Cox, James Robert, F1c

Fallen
 
 Service Photo   Service Details
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Last Rank
Fireman 1st Class
Last Primary NEC
F1c-0000-Fireman 1st Class
Last Rating/NEC Group
Fireman First Class
Primary Unit
1943-1944, F1c-0000, USS Houston (CL-81)
Service Years
1943 - 1944
Fireman 1st Class

 Last Photo   Personal Details 


Home State
Illinois
Illinois
Year of Birth
Not Specified
 
This Military Service Page was created/owned by Mike Lester (Dirt), BT2 to remember Cox, James Robert, F1c.

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Casualty Info
Home Town
Woodstock, IL
Last Address
931 Clay St
Woodstock, IL

Casualty Date
Oct 14, 1944
 
Cause
Hostile, Died
Reason
Torpedoed
Location
Pacific Ocean
Conflict
World War II
Location of Interment
Manila American Cemetery - Taguig City, Philippines
Wall/Plot Coordinates
(cenotaph)

 Official Badges 




 Unofficial Badges 




 Military Association Memberships
WW II Memorial National RegistryUnited States Navy Memorial The National Gold Star Family RegistryWorld War II Fallen
  2019, WW II Memorial National Registry
  2019, United States Navy Memorial - Assoc. Page
  2019, The National Gold Star Family Registry
  2019, World War II Fallen


 Ribbon Bar

 
 Duty Stations/ Advancement Schools
US Navy
  1943-1944, F1c-0000, USS Houston (CL-81)
 Combat and Non-Combat Operations
  1944-1944 Mariana and Palau Islands Campaign (1944)/Battle of Philippine Sea
  1944-1944 Mariana and Palau Islands Campaign (1944)/Battle of Saipan
  1944-1944 Mariana and Palau Islands Campaign (1944)/Battle of Guam
  1944-1944 Western Caroline Islands Operation/Battle of Peleliu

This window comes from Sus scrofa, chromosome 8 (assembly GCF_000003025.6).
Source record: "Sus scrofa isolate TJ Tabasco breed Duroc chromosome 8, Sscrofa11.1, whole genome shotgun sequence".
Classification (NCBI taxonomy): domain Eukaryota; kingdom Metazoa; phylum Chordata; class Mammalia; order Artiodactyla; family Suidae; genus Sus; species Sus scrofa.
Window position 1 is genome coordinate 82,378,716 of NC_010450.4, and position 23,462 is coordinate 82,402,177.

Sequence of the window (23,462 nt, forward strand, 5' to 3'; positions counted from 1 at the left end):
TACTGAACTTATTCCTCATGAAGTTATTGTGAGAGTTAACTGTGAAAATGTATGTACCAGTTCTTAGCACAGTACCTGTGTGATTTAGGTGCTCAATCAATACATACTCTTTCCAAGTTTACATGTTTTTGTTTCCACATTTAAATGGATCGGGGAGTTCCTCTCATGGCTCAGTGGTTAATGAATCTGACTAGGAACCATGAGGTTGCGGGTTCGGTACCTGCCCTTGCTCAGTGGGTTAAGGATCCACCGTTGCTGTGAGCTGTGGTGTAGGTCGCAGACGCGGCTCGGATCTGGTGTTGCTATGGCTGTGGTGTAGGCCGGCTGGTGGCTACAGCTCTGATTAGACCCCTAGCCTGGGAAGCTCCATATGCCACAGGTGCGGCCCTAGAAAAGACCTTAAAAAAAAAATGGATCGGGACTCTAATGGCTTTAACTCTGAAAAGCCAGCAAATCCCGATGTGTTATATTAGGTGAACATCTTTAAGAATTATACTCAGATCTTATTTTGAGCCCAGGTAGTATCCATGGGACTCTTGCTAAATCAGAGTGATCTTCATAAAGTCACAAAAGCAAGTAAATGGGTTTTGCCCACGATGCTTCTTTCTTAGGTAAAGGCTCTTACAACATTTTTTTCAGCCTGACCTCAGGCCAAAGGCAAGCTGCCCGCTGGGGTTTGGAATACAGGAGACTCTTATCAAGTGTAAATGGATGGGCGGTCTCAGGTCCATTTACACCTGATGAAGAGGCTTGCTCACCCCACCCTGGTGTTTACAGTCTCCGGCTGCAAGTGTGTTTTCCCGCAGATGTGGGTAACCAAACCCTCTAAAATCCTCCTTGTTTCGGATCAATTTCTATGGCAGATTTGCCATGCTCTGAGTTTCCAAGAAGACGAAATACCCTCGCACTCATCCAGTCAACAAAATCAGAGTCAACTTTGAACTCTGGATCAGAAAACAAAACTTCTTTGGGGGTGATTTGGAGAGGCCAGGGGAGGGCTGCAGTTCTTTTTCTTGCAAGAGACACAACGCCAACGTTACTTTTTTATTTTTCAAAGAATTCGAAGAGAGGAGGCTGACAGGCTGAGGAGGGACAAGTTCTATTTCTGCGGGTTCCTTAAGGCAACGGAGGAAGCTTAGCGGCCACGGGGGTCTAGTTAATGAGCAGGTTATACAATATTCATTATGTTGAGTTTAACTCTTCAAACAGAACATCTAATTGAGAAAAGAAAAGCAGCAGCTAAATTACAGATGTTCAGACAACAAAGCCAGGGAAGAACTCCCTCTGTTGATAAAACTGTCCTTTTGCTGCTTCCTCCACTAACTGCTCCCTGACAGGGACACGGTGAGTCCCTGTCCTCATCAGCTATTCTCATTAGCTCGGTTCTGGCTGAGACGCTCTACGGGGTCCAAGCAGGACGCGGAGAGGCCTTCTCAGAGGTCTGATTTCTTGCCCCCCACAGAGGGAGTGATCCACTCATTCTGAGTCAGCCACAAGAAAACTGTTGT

1944-1944 Asiatic-Pacific Specified Raids (1944)/Formosa Air Battle
 Other News, Events and Photographs
 
  Jan 01, 1944, Promoted to F2c
  Aug 01, 1944, Promoted to F1c
 Additional Information
Last Known Activity

In the Battle of Formosa, the US naval air force did much to destroy Japanese bases for the island battles still to come. Japanese forces retaliated with heavy and repeated land-based air attacks. USS Houston (CL-81) splashed about four aircraft in one attack on 12 October 1944, and helped repel another attack next day, in which Canberra was hit by an aerial torpedo. Taking Canberra's old station on 14 October, Houston and other ships encountered another heavy air raid. Her gunners shot down three of the attacking torpedo bombers, but a fourth's torpedo hit her engine room, causing the loss of propulsive power. Captain Behrens requested a tow, which was undertaken by Boston.

By
midnight, both Canberra and Houston were under tow toward Ulithi for repairs. Pawnee – a fleet tug – assumed the tow on 16 October. Late that afternoon, one of the Japanese torpedo plane strikes from Formosa, still trying to sink the cruiser, struck Houston directly on her stern from the rear. This flooded the hangar for Houston's scout planes. Evacuating all surplus sailors to the escorting ships, Captain Behrens and his damage control officer, with the aid of Houston's Executive Officer, Captain Clarence J. Broussard, kept the damage control parties working, and they managed to keep Houston afloat, traveling slowly toward Ulithi.

F1c Cox was killed in action and buried at sea by his shipmates.
   
Comments/Citation

Service number: 7266735
   
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